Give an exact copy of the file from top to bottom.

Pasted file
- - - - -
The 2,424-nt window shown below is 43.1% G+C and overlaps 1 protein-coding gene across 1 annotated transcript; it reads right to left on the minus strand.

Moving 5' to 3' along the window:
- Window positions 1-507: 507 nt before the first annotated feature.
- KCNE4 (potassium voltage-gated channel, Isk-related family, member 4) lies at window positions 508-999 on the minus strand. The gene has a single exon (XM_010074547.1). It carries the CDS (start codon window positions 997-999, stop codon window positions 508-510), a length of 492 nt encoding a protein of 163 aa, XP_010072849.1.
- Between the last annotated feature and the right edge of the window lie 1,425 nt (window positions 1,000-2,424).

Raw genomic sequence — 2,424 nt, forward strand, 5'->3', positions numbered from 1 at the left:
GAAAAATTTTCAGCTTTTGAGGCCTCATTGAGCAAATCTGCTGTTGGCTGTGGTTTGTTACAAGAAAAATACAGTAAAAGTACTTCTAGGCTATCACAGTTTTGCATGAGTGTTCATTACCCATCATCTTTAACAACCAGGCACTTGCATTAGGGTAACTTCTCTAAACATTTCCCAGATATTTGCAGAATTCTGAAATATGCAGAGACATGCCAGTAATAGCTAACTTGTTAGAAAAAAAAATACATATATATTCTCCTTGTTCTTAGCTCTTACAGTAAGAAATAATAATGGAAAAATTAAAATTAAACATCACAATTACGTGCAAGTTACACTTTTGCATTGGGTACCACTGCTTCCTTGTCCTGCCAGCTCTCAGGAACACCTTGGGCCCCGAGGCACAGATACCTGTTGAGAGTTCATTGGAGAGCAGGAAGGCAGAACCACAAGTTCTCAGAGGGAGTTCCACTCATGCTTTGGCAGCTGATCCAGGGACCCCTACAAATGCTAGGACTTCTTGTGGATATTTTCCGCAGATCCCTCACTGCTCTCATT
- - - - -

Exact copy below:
The 2,424-nt window shown below is 43.1% G+C and overlaps 1 protein-coding gene across 1 annotated transcript; it reads right to left on the minus strand.

Moving 5' to 3' along the window:
- Window positions 1-507: 507 nt before the first annotated feature.
- KCNE4 (potassium voltage-gated channel, Isk-related family, member 4) lies at window positions 508-999 on the minus strand. The gene has a single exon (XM_010074547.1). It carries the CDS (start codon window positions 997-999, stop codon window positions 508-510), a length of 492 nt encoding a protein of 163 aa, XP_010072849.1.
- Between the last annotated feature and the right edge of the window lie 1,425 nt (window positions 1,000-2,424).

Raw genomic sequence — 2,424 nt, forward strand, 5'->3', positions numbered from 1 at the left:
GAAAAATTTTCAGCTTTTGAGGCCTCATTGAGCAAATCTGCTGTTGGCTGTGGTTTGTTACAAGAAAAATACAGTAAAAGTACTTCTAGGCTATCACAGTTTTGCATGAGTGTTCATTACCCATCATCTTTAACAACCAGGCACTTGCATTAGGGTAACTTCTCTAAACATTTCCCAGATATTTGCAGAATTCTGAAATATGCAGAGACATGCCAGTAATAGCTAACTTGTTAGAAAAAAAAATACATATATATTCTCCTTGTTCTTAGCTCTTACAGTAAGAAATAATAATGGAAAAATTAAAATTAAACATCACAATTACGTGCAAGTTACACTTTTGCATTGGGTACCACTGCTTCCTTGTCCTGCCAGCTCTCAGGAACACCTTGGGCCCCGAGGCACAGATACCTGTTGAGAGTTCATTGGAGAGCAGGAAGGCAGAACCACAAGTTCTCAGAGGGAGTTCCACTCATGCTTTGGCAGCTGATCCAGGGACCCCTACAAATGCTAGGACTTCTTGTGGATATTTTCCGCAGATCCCTCACTGCTCTCATT